So what’s the problem with Facebook?

Interesting NYT piece by Kevin Roose in which he points out that the key question about regulating Facebook is not that lawmakers know very little about how it works, but whether they have the political will to regulate it. My hunch is that they don’t, but if they did then the first thing to do would be fix on some clear ideas about what’s wrong with the company.

Here’s the list of possibilities cited by Roose:

  • Is it that Facebook is too cavalier about sharing user data with outside organizations?
  • Is it that Facebook collects too much data about users in the first place?
  • Is it that Facebook is promoting addictive messaging products to children?
  • Is it that Facebook’s news feed is polarizing society, pushing people to ideological fringes?
  • Is it that Facebook is too easy for political operatives to exploit, or that it does not do enough to keep false news and hate speech off users’ feeds?
  • Is it that Facebook is simply too big, or a monopoly that needs to be broken up?

How about: all of the above?

Zuckerberg’s monster

My Observer review of Siva Vaidhyanathan’s Anti-social Media: How Facebook Disconnects Us and Undermines Democracy:

The best metaphor for Facebook is the monster created by Dr Frankenstein. Mary Shelley’s story shows how, as Fiona Sampson put it in a recent Guardian article, “aspiration and progress are indistinguishable from hubris – until something goes wrong, when suddenly we see all too clearly what was reasonable endeavour and what overreaching”. There are clear echoes of this in the evolution of Facebook. “It’s a story”, writes Siva Vaidhyanathan in this excellent critique, “of the hubris of good intentions, a missionary spirit and an ideology that sees computer code as the universal solvent for all human problems. And it’s an indictment of how social media has fostered the deterioration of democratic and intellectual culture around the world.”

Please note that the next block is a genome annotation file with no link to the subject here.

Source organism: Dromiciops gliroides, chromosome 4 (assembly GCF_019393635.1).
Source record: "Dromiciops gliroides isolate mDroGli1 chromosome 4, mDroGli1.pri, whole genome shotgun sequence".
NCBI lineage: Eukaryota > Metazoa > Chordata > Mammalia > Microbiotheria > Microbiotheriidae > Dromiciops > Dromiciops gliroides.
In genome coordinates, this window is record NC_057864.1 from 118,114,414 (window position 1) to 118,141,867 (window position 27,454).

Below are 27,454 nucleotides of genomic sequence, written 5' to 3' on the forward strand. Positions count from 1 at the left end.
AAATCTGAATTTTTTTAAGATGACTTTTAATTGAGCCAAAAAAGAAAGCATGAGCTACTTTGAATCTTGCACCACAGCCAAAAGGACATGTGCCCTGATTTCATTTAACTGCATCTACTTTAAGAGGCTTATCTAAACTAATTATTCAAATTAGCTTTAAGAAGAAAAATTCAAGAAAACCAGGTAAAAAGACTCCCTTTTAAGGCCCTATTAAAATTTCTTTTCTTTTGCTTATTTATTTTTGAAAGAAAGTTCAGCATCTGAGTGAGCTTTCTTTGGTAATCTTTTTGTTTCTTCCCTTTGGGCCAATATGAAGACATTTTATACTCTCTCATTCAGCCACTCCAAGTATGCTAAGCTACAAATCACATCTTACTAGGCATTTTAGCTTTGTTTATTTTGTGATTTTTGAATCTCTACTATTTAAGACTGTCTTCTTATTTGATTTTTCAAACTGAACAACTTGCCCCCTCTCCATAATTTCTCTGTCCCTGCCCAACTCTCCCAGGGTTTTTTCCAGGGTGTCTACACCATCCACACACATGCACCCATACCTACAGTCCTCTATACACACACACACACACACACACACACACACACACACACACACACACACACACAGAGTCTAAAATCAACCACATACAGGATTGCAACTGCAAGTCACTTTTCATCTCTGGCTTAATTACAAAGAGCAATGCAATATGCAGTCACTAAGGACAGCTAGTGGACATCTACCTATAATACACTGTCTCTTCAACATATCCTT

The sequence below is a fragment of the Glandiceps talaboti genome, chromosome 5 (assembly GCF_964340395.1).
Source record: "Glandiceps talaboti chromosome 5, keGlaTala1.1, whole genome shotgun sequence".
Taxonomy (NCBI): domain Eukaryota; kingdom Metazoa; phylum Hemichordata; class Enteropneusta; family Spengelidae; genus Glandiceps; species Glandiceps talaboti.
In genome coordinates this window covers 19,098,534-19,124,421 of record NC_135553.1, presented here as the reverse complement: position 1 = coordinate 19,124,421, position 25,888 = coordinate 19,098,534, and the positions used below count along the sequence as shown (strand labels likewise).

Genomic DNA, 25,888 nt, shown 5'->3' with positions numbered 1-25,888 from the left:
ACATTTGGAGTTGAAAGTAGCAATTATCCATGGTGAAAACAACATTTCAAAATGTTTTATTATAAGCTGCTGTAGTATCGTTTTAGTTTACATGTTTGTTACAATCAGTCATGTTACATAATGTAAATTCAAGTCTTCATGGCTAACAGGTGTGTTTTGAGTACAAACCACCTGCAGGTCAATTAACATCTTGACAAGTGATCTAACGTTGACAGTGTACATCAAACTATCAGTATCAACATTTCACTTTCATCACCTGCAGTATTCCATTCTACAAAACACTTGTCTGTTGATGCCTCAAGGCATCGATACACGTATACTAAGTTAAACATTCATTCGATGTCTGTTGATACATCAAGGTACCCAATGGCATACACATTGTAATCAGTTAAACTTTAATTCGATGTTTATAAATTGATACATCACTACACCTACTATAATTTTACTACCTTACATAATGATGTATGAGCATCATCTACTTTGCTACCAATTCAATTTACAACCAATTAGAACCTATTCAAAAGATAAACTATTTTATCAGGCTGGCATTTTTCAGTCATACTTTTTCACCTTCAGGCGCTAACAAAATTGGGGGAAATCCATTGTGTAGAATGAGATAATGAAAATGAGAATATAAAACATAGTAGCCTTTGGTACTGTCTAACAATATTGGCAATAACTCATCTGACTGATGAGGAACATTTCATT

Facebook was founded by an undergraduate with good intentions but little understanding of human nature. He thought that by creating a machine for “connecting” people he might do some good for the world while also making himself some money. He wound up creating a corporate monster that is failing spectacularly at the former but succeeding brilliantly at the latter. Facebook is undermining democracy at the same time as it is making Mark Zuckerberg richer than Croesus. And it is now clear that this monster, like Dr Frankenstein’s, is beyond its creator’s control…

Read on

In the bleak midwinter, droning on

This morning’s Observer column:

Well, Black Friday has come and gone and this columnist has missed the boat – again. But if the marketing mythology is to be believed, countless millions of our better-organised fellow citizens have been dutifully clicking and purchasing.

This year, however, is slightly different because something new will have appeared on the wishlists of tech-savvy shoppers: drones. A quick search for them on Amazon.co.uk brought up 46 different models before I got tired of scrolling, ranging in price from under £20 to over £1,200. And over at the Apple store, they’re selling the Parrot AR.Drone 2.0 Power Edition Quadricopter, a snip at £299.95.

And that’s just the amateur/hobbyist end of the market. At the “serious” end, things rapidly get expensive…

Read on

LATER And you thought I was joking.

Well, see here: